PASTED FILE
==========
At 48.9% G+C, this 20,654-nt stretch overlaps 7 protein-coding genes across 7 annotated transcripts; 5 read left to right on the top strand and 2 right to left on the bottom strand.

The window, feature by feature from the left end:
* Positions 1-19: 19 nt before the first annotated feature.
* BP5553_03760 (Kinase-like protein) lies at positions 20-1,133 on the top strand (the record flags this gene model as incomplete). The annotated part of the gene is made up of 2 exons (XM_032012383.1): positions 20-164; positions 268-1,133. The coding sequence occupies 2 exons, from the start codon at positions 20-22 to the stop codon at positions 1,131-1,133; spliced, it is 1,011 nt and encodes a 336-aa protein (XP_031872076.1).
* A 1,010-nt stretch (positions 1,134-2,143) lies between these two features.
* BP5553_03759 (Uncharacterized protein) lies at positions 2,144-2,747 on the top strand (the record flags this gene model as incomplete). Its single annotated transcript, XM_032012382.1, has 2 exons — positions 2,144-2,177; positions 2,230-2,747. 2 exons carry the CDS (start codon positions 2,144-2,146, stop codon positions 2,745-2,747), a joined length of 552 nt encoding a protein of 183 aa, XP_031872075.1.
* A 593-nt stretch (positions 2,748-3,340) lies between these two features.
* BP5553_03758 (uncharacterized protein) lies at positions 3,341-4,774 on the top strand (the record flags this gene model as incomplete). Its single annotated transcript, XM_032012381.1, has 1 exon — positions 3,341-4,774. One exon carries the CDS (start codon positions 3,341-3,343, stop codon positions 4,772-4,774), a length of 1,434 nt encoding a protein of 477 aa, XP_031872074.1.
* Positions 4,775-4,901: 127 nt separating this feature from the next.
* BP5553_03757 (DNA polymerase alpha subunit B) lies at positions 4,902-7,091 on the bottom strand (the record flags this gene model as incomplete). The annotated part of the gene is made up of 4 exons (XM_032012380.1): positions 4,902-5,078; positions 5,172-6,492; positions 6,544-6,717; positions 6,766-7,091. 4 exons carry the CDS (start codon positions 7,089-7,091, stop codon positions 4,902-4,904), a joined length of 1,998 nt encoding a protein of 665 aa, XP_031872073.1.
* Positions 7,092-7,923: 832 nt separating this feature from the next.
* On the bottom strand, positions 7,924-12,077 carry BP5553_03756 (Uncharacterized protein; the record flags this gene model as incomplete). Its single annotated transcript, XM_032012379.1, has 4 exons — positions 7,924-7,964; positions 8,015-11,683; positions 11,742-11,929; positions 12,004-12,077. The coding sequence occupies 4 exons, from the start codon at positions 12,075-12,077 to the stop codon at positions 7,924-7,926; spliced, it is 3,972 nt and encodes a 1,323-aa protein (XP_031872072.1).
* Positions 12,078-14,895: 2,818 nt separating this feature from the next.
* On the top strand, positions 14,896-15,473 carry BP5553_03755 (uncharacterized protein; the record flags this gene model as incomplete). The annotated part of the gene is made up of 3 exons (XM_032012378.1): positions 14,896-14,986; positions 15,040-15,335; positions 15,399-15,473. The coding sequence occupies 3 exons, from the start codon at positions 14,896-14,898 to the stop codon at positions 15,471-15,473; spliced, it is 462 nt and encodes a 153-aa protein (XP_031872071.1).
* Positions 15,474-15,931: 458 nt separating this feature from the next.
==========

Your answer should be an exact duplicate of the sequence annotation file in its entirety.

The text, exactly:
At 48.9% G+C, this 20,654-nt stretch overlaps 7 protein-coding genes across 7 annotated transcripts; 5 read left to right on the top strand and 2 right to left on the bottom strand.

The window, feature by feature from the left end:
* Positions 1-19: 19 nt before the first annotated feature.
* BP5553_03760 (Kinase-like protein) lies at positions 20-1,133 on the top strand (the record flags this gene model as incomplete). The annotated part of the gene is made up of 2 exons (XM_032012383.1): positions 20-164; positions 268-1,133. The coding sequence occupies 2 exons, from the start codon at positions 20-22 to the stop codon at positions 1,131-1,133; spliced, it is 1,011 nt and encodes a 336-aa protein (XP_031872076.1).
* A 1,010-nt stretch (positions 1,134-2,143) lies between these two features.
* BP5553_03759 (Uncharacterized protein) lies at positions 2,144-2,747 on the top strand (the record flags this gene model as incomplete). Its single annotated transcript, XM_032012382.1, has 2 exons — positions 2,144-2,177; positions 2,230-2,747. 2 exons carry the CDS (start codon positions 2,144-2,146, stop codon positions 2,745-2,747), a joined length of 552 nt encoding a protein of 183 aa, XP_031872075.1.
* A 593-nt stretch (positions 2,748-3,340) lies between these two features.
* BP5553_03758 (uncharacterized protein) lies at positions 3,341-4,774 on the top strand (the record flags this gene model as incomplete). Its single annotated transcript, XM_032012381.1, has 1 exon — positions 3,341-4,774. One exon carries the CDS (start codon positions 3,341-3,343, stop codon positions 4,772-4,774), a length of 1,434 nt encoding a protein of 477 aa, XP_031872074.1.
* Positions 4,775-4,901: 127 nt separating this feature from the next.
* BP5553_03757 (DNA polymerase alpha subunit B) lies at positions 4,902-7,091 on the bottom strand (the record flags this gene model as incomplete). The annotated part of the gene is made up of 4 exons (XM_032012380.1): positions 4,902-5,078; positions 5,172-6,492; positions 6,544-6,717; positions 6,766-7,091. 4 exons carry the CDS (start codon positions 7,089-7,091, stop codon positions 4,902-4,904), a joined length of 1,998 nt encoding a protein of 665 aa, XP_031872073.1.
* Positions 7,092-7,923: 832 nt separating this feature from the next.
* On the bottom strand, positions 7,924-12,077 carry BP5553_03756 (Uncharacterized protein; the record flags this gene model as incomplete). Its single annotated transcript, XM_032012379.1, has 4 exons — positions 7,924-7,964; positions 8,015-11,683; positions 11,742-11,929; positions 12,004-12,077. The coding sequence occupies 4 exons, from the start codon at positions 12,075-12,077 to the stop codon at positions 7,924-7,926; spliced, it is 3,972 nt and encodes a 1,323-aa protein (XP_031872072.1).
* Positions 12,078-14,895: 2,818 nt separating this feature from the next.
* On the top strand, positions 14,896-15,473 carry BP5553_03755 (uncharacterized protein; the record flags this gene model as incomplete). The annotated part of the gene is made up of 3 exons (XM_032012378.1): positions 14,896-14,986; positions 15,040-15,335; positions 15,399-15,473. The coding sequence occupies 3 exons, from the start codon at positions 14,896-14,898 to the stop codon at positions 15,471-15,473; spliced, it is 462 nt and encodes a 153-aa protein (XP_031872071.1).
* Positions 15,474-15,931: 458 nt separating this feature from the next.